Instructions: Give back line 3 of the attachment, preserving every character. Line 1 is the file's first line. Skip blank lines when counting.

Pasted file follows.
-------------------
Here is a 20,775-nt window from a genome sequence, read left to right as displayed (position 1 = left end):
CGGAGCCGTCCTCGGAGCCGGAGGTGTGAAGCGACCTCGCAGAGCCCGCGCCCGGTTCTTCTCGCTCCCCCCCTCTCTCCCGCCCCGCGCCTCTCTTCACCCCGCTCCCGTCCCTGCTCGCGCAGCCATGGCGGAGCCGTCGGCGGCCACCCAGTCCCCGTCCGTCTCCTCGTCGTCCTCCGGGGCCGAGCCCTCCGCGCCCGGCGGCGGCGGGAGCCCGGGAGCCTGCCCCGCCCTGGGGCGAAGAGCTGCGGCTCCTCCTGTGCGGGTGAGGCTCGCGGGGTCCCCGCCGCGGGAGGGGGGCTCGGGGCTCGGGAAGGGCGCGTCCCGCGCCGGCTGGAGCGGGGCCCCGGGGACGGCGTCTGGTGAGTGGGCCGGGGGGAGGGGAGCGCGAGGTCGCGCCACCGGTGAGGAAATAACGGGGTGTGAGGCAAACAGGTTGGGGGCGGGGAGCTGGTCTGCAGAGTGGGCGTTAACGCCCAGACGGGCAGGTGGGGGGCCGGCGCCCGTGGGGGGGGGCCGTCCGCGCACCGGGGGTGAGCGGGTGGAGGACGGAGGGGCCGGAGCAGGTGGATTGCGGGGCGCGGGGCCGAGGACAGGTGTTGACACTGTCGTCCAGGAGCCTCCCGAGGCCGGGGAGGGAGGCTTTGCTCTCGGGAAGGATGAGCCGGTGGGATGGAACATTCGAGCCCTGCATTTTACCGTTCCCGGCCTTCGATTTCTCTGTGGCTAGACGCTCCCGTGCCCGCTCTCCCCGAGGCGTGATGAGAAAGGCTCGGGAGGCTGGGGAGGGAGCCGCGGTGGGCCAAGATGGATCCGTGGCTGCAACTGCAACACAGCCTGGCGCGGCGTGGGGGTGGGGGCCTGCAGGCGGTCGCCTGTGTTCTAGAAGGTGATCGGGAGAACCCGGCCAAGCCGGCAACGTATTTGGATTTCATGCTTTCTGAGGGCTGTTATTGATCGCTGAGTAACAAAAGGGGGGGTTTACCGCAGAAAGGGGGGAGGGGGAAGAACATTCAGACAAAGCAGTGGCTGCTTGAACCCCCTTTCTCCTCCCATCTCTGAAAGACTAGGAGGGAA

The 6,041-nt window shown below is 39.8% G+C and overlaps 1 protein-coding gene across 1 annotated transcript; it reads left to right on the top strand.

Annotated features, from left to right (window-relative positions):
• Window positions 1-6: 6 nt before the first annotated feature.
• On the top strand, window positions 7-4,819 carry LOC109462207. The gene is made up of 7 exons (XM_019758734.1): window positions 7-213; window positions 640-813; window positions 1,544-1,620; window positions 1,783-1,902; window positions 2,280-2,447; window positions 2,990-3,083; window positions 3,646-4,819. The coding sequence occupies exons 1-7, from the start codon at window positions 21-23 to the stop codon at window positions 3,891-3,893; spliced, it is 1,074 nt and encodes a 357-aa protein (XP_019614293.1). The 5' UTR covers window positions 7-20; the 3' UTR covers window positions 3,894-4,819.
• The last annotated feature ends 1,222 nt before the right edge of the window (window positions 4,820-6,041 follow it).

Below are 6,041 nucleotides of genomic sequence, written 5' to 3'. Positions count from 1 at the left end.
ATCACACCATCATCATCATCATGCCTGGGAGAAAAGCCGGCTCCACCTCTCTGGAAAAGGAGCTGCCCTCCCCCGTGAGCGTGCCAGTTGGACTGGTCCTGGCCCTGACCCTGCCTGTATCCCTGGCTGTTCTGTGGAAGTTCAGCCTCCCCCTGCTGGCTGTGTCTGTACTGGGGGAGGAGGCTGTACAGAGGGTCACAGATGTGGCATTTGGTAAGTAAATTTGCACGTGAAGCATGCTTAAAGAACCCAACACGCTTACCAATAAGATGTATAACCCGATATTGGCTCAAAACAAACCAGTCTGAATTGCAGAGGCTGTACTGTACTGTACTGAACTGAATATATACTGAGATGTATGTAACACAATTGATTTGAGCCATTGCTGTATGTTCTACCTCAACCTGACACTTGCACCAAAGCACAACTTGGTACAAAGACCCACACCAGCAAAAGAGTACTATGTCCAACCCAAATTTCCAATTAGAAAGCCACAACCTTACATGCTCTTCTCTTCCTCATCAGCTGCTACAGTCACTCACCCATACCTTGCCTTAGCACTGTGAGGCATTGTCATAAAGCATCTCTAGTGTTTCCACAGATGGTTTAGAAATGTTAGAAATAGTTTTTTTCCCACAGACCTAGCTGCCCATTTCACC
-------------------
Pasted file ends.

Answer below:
The 6,041-nt window shown below is 39.8% G+C and overlaps 1 protein-coding gene across 1 annotated transcript; it reads left to right on the top strand.